Magic start slowly in Game 1 loss

ORLANDO, Fla. -- Was it rust? Or did it signify deeper problems?

We won't know the answer to that question until the rest of the series plays out, but let's start with the facts we do know: The Orlando Magic barely showed up on offense until midway through the third quarter, amassing a deficit so large that not even the Celtics could blow it, and that was the key to the Magic's 92-88 Game 1 defeat to Boston.

Of particular note was the first 16 minutes, when Boston frustrated Orlando at every turn by getting hands on balls, running shooters off the 3-point line and denying Dwight Howard quality looks on the block. With eight to go in the second quarter, the Magic had amassed the pathetic total of 14 points and already were down 15 points; essentially, they built themselves a hill too great to climb.

"I don't think we were prepared for the level they were ready to play," said Vince Carter, who was just about the only Magic player to show up in the first quarter and a half and finished with a team-high 23 points. "They were ready to go from the jump, and we weren't on their level from the beginning."

"We were anxious," said Howard, who struggled to a 3-for-10 night and was responsible for seven of the Magic's 18 turnovers. "I don't think we moved the ball like we needed to get them off our bodies. That's what we have to do to beat this team."

From the middle of the second quarter on, the Magic looked more like the Orlando Magic team that had contested the previous 90 games, but so great was their deficit that they couldn't come back despite exploding for 41 points in the final 14 minutes -- including an incredible intentional free-throw miss and layup connection by Carter and Jameer Nelson.

"We fought like heck to get back in the game," said Carter. "Unfortunately, when you're down that many points -- when they defend like they do, it's going to be tough."

Orlando's first-half implosion included a nine-minute span without a basket -- the only points coming on free throws by J.J. Redick and Howard. The Magic committed six turnovers on the 17 possessions in that span, and signs of frustration mounted. Howard and Carter began jabbering at the refs, Carter hung his head after throwing away an inbound pass for a Boston layup, and Howard took a costly technical foul for delay of game after a traveling call late in the third quarter. Orlando eventually found its offensive footing, but not before the Celtics' lead swelled as large as 20 points.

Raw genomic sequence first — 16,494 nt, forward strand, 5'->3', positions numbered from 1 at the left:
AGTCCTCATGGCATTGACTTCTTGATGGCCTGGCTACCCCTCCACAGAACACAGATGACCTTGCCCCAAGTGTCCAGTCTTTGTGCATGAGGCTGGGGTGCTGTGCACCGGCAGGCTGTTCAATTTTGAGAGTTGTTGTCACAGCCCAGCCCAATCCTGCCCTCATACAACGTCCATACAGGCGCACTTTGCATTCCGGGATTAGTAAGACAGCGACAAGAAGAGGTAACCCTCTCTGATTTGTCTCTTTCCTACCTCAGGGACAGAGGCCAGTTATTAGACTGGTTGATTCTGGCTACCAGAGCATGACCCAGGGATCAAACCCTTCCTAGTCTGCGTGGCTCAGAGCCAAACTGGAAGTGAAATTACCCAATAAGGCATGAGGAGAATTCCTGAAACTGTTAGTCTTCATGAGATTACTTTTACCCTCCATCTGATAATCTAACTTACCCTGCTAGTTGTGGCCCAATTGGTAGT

As for the rust issue, Magic coach Stan Van Gundy wasn't buying it, blaming the 18 turnovers for the defeat instead.

"I don't think it had anything to do with [rust]," said Van Gundy. "I think it had more to do with their defense. I don't think we played with either great energy or very good focus on the way we wanted to play the game. So I'm not going to take that as an excuse."

Perhaps Orlando was overdue for a stinker -- the Magic hadn't lost in a month and a half. And certainly, having six days off was probably less than optimal for them to enter at peak efficiency, especially when the four previous games had been laughers against an overmatched and undermotivated Atlanta squad.

"When you don't do it for a few days," said Redick, "you forget how much you have to put into [it], and we didn't put enough into this game. They did and there's no way we can beat them if we don't match their level of energy and how hard they play."

Of course, there also was the little matter of their opponent. Boston is one of the league's elite defensive teams and historically the Magic have never had an easy time scoring on the Celtics, because Kendrick Perkins doesn't need double-team help to defend Howard. From the opening tip, as Redick and Carter noted, it was clear the Celtics had brought their A-game.

"Defensively in the first half we were terrific," said Boston coach Doc Rivers.

One of the biggest problems for Orlando was that it couldn't make a 3-pointer. The Magic were only 5-of-22, and the normally deadly Rashard Lewis was 0-for-6 -- including a couple of fourth-quarter tries that could have made the final seconds much more interesting.

But part of the reason was that they weren't Orlando's typical shots -- many of them were contested looks rather than the Magic's usual two-passes-around-the-perimeter-to-a-wide-open-weakside-shooter variety. The Celtics particularly cut off the corner 3-pointer, the highest-value shot in the game, limiting Orlando to five attempts and no makes from the corners.

"We have to make them," said Carter. "They are few and far between. They did a great job of challenging the 3-point shots and staying home on our shooters. So when they're there, they're there. We just can't force them."

The paucity of 3s had a fairly simple explanation: The Celtics rarely were put into help situations, as Orlando didn't threaten the Celtics off the dribble for the better part of three quarters and didn't need to double Howard on the block.

"We weren't able to score one-one-one, " said Van Gundy. "We've got to get better ball movement, and we either have to be able to convert better in the paint or we've got to draw help and make passes."

As a result, the Magic face a 1-0 deficit entering what becomes a must-win Game 2 at Amway Arena on Tuesday. Whether it's by shaking off the rust, curing the turnovers or finding its 3-point touch, Orlando has to start the game more solidly to survive.

That's not as simple as it sounds against Boston's tenacious D. However, thanks to the hole Orlando dug in the first 16 minutes of Game 1, it's now imperative.